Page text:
Rare Whale Washes Up on Massachusetts Beach

A rare whale, normally found hundreds of miles away from land, died Tuesday after washing up on a Massachusetts beach.

The pygmy sperm whale was alive when it was first spotted on Steep Hill Beach in Ipswich. Park managers and police were called to the scene, and they notified the marine mammal rescue staff from New Hampshire's Seacoast Science Center, located in Rye. Police say the whale died before a rescue attempt could be made.

The whale's head was bloodied, but the New England Aquarium says this may have been a result from thrashing in the shallow coastal waters. Pygmy sperm whales are most commonly found more than 100 miles out to sea on the edge of the continental shelf, according to the aquarium.

Staff from the aquarium noted no more than three strandings of pygmy sperm whales in New England in the last 15 years. One of those animals washed up on Martha's Vineyard in 2009. In the southeastern United States, the animals are stranded much more frequently, often being killed by boats and by eating plastic debris.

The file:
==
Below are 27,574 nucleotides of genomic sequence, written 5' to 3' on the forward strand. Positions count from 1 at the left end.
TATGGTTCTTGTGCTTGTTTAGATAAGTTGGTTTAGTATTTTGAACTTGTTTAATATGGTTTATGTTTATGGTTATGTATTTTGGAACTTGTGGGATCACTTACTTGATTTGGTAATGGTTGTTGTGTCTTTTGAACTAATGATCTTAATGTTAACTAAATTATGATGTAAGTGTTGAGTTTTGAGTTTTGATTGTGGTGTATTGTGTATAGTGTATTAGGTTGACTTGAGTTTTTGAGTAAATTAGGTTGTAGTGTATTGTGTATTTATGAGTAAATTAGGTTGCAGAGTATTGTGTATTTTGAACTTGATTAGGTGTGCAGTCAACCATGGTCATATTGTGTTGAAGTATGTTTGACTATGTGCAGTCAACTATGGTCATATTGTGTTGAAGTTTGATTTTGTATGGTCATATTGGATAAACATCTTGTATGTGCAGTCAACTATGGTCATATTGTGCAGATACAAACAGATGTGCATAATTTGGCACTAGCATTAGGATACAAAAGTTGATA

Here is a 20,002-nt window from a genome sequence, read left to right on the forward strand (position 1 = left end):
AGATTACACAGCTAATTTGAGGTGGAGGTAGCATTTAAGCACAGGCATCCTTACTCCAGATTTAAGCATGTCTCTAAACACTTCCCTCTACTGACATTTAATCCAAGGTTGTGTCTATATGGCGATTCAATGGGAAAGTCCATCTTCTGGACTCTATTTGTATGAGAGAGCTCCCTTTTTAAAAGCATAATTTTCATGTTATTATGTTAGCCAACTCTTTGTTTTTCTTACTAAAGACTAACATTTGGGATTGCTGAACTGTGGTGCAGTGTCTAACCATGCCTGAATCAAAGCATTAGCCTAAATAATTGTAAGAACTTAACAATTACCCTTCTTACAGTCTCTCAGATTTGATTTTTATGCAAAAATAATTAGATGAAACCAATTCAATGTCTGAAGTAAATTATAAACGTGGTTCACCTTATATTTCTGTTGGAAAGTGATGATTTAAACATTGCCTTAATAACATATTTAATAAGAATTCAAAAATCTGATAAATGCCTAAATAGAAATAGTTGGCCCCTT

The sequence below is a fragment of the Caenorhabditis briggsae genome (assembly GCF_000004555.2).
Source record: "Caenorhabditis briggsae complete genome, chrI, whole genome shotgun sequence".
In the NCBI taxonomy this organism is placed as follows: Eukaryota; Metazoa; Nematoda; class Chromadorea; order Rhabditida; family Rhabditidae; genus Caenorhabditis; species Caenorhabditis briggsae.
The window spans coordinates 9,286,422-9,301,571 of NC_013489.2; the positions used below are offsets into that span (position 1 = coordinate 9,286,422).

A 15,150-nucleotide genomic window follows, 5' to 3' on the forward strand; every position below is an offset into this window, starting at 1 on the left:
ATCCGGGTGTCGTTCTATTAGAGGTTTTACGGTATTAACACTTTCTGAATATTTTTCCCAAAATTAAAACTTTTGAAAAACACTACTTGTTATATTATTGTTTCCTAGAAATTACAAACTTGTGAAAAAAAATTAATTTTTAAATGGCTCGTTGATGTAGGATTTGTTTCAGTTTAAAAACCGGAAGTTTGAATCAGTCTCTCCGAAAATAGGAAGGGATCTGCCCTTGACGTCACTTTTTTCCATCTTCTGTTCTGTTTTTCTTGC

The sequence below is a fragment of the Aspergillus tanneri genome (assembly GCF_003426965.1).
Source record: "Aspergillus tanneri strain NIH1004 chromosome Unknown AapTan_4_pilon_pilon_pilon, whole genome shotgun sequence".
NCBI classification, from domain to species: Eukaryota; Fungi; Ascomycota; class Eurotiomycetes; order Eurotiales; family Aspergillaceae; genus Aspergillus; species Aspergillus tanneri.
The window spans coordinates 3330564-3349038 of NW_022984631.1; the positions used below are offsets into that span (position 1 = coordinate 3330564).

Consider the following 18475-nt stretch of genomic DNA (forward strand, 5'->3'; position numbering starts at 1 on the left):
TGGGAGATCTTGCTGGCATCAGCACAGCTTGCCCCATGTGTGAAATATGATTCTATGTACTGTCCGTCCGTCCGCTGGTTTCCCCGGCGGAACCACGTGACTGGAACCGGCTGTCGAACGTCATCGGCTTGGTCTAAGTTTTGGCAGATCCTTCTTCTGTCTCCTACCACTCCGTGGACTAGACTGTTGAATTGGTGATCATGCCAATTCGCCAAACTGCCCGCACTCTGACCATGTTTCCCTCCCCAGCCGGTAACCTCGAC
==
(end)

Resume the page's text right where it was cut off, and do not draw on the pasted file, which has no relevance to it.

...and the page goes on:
The whale that died in Ipswich, which measured 9.5 feet and weighed about 800 pounds, was expected to be moved late Tuesday or early Wednesday. It will be studied at the New England Aquarium's necropsy facility in Quincy.

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